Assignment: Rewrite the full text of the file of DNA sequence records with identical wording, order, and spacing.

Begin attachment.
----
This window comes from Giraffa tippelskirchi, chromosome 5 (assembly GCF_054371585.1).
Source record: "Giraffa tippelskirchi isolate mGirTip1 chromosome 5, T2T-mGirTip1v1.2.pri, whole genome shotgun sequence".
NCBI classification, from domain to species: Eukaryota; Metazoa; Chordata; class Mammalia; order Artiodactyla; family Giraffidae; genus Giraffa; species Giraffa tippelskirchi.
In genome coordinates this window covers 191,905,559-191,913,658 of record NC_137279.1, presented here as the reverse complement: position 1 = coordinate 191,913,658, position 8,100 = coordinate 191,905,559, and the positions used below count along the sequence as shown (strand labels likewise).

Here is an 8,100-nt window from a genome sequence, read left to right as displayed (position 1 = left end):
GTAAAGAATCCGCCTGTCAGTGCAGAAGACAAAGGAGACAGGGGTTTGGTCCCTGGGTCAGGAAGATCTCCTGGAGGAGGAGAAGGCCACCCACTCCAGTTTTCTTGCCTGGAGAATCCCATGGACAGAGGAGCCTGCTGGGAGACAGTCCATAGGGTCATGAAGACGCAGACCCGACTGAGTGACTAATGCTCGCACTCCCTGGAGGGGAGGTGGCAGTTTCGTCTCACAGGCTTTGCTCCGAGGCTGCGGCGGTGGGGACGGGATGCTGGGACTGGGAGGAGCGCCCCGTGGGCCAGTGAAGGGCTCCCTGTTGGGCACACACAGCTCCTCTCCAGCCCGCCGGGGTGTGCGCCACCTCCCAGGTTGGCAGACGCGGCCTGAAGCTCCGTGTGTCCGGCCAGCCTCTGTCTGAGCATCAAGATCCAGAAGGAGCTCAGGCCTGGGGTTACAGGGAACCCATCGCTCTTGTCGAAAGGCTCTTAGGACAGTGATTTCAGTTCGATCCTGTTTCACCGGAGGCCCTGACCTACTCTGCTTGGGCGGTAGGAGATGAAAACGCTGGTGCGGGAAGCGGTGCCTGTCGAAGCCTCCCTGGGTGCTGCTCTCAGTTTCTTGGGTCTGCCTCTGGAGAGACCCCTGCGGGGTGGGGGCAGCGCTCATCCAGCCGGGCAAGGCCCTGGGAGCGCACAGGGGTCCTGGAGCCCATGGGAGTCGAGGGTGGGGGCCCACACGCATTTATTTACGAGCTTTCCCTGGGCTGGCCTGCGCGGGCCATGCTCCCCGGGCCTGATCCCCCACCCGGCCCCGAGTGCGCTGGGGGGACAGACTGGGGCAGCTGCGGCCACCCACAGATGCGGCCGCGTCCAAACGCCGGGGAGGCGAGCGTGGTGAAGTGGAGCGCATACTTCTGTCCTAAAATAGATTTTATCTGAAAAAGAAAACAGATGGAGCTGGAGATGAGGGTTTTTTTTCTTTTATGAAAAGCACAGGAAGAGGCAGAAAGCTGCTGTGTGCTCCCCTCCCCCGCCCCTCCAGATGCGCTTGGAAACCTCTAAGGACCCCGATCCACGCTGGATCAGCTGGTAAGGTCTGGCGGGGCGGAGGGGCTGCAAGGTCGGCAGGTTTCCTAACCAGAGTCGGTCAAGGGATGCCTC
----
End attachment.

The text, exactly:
This window comes from Giraffa tippelskirchi, chromosome 5 (assembly GCF_054371585.1).
Source record: "Giraffa tippelskirchi isolate mGirTip1 chromosome 5, T2T-mGirTip1v1.2.pri, whole genome shotgun sequence".
NCBI classification, from domain to species: Eukaryota; Metazoa; Chordata; class Mammalia; order Artiodactyla; family Giraffidae; genus Giraffa; species Giraffa tippelskirchi.
In genome coordinates this window covers 191,905,559-191,913,658 of record NC_137279.1, presented here as the reverse complement: position 1 = coordinate 191,913,658, position 8,100 = coordinate 191,905,559, and the positions used below count along the sequence as shown (strand labels likewise).

Here is an 8,100-nt window from a genome sequence, read left to right as displayed (position 1 = left end):
GTAAAGAATCCGCCTGTCAGTGCAGAAGACAAAGGAGACAGGGGTTTGGTCCCTGGGTCAGGAAGATCTCCTGGAGGAGGAGAAGGCCACCCACTCCAGTTTTCTTGCCTGGAGAATCCCATGGACAGAGGAGCCTGCTGGGAGACAGTCCATAGGGTCATGAAGACGCAGACCCGACTGAGTGACTAATGCTCGCACTCCCTGGAGGGGAGGTGGCAGTTTCGTCTCACAGGCTTTGCTCCGAGGCTGCGGCGGTGGGGACGGGATGCTGGGACTGGGAGGAGCGCCCCGTGGGCCAGTGAAGGGCTCCCTGTTGGGCACACACAGCTCCTCTCCAGCCCGCCGGGGTGTGCGCCACCTCCCAGGTTGGCAGACGCGGCCTGAAGCTCCGTGTGTCCGGCCAGCCTCTGTCTGAGCATCAAGATCCAGAAGGAGCTCAGGCCTGGGGTTACAGGGAACCCATCGCTCTTGTCGAAAGGCTCTTAGGACAGTGATTTCAGTTCGATCCTGTTTCACCGGAGGCCCTGACCTACTCTGCTTGGGCGGTAGGAGATGAAAACGCTGGTGCGGGAAGCGGTGCCTGTCGAAGCCTCCCTGGGTGCTGCTCTCAGTTTCTTGGGTCTGCCTCTGGAGAGACCCCTGCGGGGTGGGGGCAGCGCTCATCCAGCCGGGCAAGGCCCTGGGAGCGCACAGGGGTCCTGGAGCCCATGGGAGTCGAGGGTGGGGGCCCACACGCATTTATTTACGAGCTTTCCCTGGGCTGGCCTGCGCGGGCCATGCTCCCCGGGCCTGATCCCCCACCCGGCCCCGAGTGCGCTGGGGGGACAGACTGGGGCAGCTGCGGCCACCCACAGATGCGGCCGCGTCCAAACGCCGGGGAGGCGAGCGTGGTGAAGTGGAGCGCATACTTCTGTCCTAAAATAGATTTTATCTGAAAAAGAAAACAGATGGAGCTGGAGATGAGGGTTTTTTTTCTTTTATGAAAAGCACAGGAAGAGGCAGAAAGCTGCTGTGTGCTCCCCTCCCCCGCCCCTCCAGATGCGCTTGGAAACCTCTAAGGACCCCGATCCACGCTGGATCAGCTGGTAAGGTCTGGCGGGGCGGAGGGGCTGCAAGGTCGGCAGGTTTCCTAACCAGAGTCGGTCAAGGGATGCCTC